Original score for alto, tenor and bass soloists and SATTBB choir.
Transcriptions of the Motet, Kyrie, Sanctus, Benedictus and Agnus Dei for SSA soloists and SSAATB choir (with optional organ part), and for SSSAAA.
Wigmore Hall, 4th October, 1969, 3pm
An account by his wife and publisher, Cynthia Downes, posted on February 15th, 2018
Andrew wrote his Motet, O Magnum Mysterium, in 1969, for himself and 2 other soloists from the Midland Boy Singers. They sang the piece in a special joint concert with the London Boy Singers in the Wigmore Hall, London, in October 1969, just before Andrew went up to Cambridge.
I met Andrew and the choir outside the Hall just before the concert. They asked me to attend. It was, however, my first weekend as a student at Royal Holloway and I was nervous about being out late in the big city with the long journey by train and bus to get back to the college.
What a shame I missed Andrew's concert... The Times wrote: "The single most outstanding feature ... was the counter tenor singing of Andrew Downes." His Motet, O Magnum Mysterium, was described as an "imaginatively meritorious setting" and Andrew himself as "a figure to watch out for".
Andrew then composed the Mass during his time at the Royal College of Music, studying composition with Herbert Howells, who wrote of him: "In a quiet, but strong way, one of the most effective composers coming to me these days. I have very considerable hopes for him."
At that time Andrew was also singing with the group Counterpoint (2 countertenors, 2 tenors and 2 basses: all ex choral scholars from St John's College, Cambridge). He wrote the Mass with them in mind: himself, high countertenor, with ATTBB. In 1975 Counterpoint, with a soprano singing Andrew's part, sang the Gloria from the Mass at our wedding.
The world premiere of the Motet and Mass took place in Birmingham Cathedral, with Andrew conducting the Birmingham Conservatoire Chamber Choir, on February 19th 1977.
Earlier that day our first child, Anna, was born.
Andrew came back from work on the day before to find me in the early stages of labour. Anna was a week early and I was anxiously awaiting Andrew's reassuring presence. He drove me directly to Bromsgrove hospital, where I had a lot of help, because Anna's was a breech birth. She finally arrived at 20 minutes past midnight on 19th February 1977. Andrew was absolutely elated to be a first time father, but I insisted he went back to our home to get some sleep before his big performance that evening.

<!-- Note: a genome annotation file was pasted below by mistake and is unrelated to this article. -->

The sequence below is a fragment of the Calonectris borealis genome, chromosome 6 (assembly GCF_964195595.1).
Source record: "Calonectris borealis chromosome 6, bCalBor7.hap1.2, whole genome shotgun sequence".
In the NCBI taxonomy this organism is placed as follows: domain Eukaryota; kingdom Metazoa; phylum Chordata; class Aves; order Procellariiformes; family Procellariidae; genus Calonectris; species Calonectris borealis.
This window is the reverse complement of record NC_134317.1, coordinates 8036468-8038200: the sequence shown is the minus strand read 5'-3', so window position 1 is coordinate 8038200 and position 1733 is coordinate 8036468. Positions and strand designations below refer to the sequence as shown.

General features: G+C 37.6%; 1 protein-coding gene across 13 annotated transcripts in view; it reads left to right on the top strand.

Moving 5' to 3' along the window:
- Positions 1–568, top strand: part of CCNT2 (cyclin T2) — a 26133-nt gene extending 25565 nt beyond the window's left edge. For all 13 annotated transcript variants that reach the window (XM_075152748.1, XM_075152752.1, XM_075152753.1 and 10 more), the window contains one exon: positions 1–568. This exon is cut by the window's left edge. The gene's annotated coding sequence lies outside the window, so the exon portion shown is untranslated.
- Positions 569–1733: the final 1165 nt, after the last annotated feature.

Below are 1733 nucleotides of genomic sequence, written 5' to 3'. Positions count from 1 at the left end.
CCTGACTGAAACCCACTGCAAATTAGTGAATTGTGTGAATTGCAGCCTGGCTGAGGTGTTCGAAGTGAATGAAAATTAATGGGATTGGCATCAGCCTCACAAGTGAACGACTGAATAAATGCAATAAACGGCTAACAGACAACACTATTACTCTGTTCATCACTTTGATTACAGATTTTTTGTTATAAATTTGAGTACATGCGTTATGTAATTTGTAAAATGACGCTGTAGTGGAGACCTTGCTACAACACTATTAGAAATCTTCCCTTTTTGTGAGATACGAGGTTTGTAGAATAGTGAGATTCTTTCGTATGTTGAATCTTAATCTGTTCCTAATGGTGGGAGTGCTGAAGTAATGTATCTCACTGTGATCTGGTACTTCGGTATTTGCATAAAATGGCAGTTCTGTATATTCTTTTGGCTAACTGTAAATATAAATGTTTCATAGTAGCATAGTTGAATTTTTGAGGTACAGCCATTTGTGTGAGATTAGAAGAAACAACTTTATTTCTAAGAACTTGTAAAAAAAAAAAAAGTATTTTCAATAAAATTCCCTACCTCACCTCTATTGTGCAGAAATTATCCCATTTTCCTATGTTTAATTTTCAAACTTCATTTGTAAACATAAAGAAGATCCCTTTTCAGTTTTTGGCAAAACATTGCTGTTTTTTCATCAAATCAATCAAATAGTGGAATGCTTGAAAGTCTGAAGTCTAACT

My parents came to the hospital to see their first grandchild that same evening. They were very excited. My Dad had been all round town looking for a perfect gift for his little granddaughter and only had eyes for pink.
Andrew's first performance went extremely well. He was able to record it for me. I was in hospital for 6 days following the birth (able to recover while the midwives looked after the baby and gradually taught me how to do it. What luxury that was then, leaving me with special memories of Anna's first days).
Probably, Anna's first experience of her Dad's Music was O Magnum Mysterium.
I typeset this work from the handwritten score many years later and also created, from the AATTBB original, a SSAATB version. This was around the time when our daughters' music teacher, Heather Fairs, retired. Paula, Katy Pickford and I sang the Motet at Heather's retirement dinner.
In 2006 Paula organised a concert of Andrew's choral music, including my higher voice version of the Mass and Motet, O Magnum Mysterium, in King's Chapel, Boston, USA. Andrew and I both sang in this concert, another highlight in my life.
1n 2017 Paula transcribed the Mass for high voices for her vocal group, the Cantabrigians. They have sung this and my high voice transcription of the Motet in concerts in Selwyn and Trinity Colleges, Cambridge, and for the Brandenburg Choral Festival of London.
I feel so thrilled that this Motet and Mass, first performed on the birth day of our first daughter, Anna, is still being kept alive by Paula, our second daughter!
The Cantabrigians (Paula Downes: far left) (Photograph by Paul Ashley)
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